5. Bolero
  6. The Green Hill
  7. Ancient History (a little tedious but overall very good.)
  8. A Singular Kinda Guy (cute, short.)
  9. Time Flies (cute, short.)
  10. The Mystery at Twicknam Vicarage (so weird but so charming.)
  11. Soap Opera (like if David Ives wrote Little Shop of Horrors.)

Reginald Rose

  1. The Remarkable Incident at Carson Corners (tv play, could easily work on stage w/lighting effects to signify the flashbacks.)

Jerome Lawrence and Robert E. Lee

  1. Inherit the Wind (one of the best plays I’ve ever read. A lot of brilliant lines, good monologues, great scenes. I actively was anxious/excited/nervous about how it would end. Great stage directions too.)

John Patrick Shanley

  1. Doubt

Gabriel Davis

1. Goodbye Charles (ton of great monologues.)

Greg Kalleres

  1. Honky

Athol Fugard

  1. Playland

August Wilson

  1. Fences
  2. The Piano Lesson

Oscar Wilde

  1. An Ideal Husband
  2. The Importance of Being Earnest
  3. Lady Windermere’s Fan
  4. A Woman of No Importance

Lorainne Hansberry

  1. Raisin in the Sun

Thornton Wilder

  1. Our Town

Henrik Ibsen

  1. An Enemy of the People
  2. A Doll’s House

Sophie Treadwell

  1. Machinal (not a ton of young people like this one, but I loved it and the message it had about women in society.)

Beth Henley

  1. Crimes of the Heart

Lillian Hellman

  1. The Little Foxes
  2. The Children’s Hour

William Gibson

  1. The Miracle Worker

Ken Ludwig

  1. Lend Me a Tenor (very formulaic for a Ludwig play but laugh out loud funny. A bit Neil Simon-esque.)

2. The Game’s Afoot

Noel Coward

  1. Private Lives (really more of a comedic drama than a comedy. A lot of pain in this one, not perfect but really well-written.)

Adam Rapp

  1. The Metal Children (very well-crafted play about censorship.)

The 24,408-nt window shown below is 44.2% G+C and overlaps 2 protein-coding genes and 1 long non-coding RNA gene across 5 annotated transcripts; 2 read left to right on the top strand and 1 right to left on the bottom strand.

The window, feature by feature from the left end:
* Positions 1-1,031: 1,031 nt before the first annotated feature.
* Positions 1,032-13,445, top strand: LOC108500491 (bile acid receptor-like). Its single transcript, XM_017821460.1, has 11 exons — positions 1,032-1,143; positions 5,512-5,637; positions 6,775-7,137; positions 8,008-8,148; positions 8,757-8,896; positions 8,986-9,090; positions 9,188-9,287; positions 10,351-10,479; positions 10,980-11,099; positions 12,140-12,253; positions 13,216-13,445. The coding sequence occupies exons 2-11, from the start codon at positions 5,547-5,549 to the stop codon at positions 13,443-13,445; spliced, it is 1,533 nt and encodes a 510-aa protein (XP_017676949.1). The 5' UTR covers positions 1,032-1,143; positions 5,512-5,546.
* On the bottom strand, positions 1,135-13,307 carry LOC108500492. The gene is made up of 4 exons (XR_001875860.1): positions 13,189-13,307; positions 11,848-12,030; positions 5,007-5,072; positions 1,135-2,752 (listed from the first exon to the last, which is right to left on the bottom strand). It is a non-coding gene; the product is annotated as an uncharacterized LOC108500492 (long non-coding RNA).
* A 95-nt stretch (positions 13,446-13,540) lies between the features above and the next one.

2. Red Light Winter

Moliere

  1. Tartuffe
  2. The School for Wives (Morris Bishop translation) (very funny, great scenes throughout, simple)
  3. Critique of The School for Wives (Morris Bishop translation) (beautifully meta-he’s making fun of people who don’t like the show…right after the audience has just seen the show).

Brian Clark

  1. Whose Life Is It Anyway? (one of the more intriguing plays I’ve ever read. Really my kind of play.)

Tom Griffin

  1. The Boys Next Door (Some of the most fleshed-out characters I’ve ever read.)

Rebecca Gilman

  1. Spinning Into Butter (very good piece on race/subtle racism/white guilt.)
  2. Luna Gale

Euripides

  1. The Medea (translated by Rex Warner.)

Bert V. Royal

  1. Dog Sees God

James Goldman

  1. The Lion in Winter (While it wasn’t a perfect script, the dialogue was very witty, clever, and fast-paced. It was like reading a modern adaptation of a Shakespearean story. High stakes, strong scenes.)

Anton Chekhov

  1. The Bear (nice, short play)

David Auburn

  1. Proof

Jesse Eisenberg

  1. The Spoils

Seneca

  1. Thyestes (some long, dragging monologues but some epic, heart-palpitating scenes, some nice word play.)

Unknown

  1. Everyman (interesting metaphors for how you can’t take it with you when it comes to materialistic things.)

Bertolt Brecht

  1. Fear and Misery of the Third Reich (haunting and really good overall, even if his other works aren’t my cup of tea.)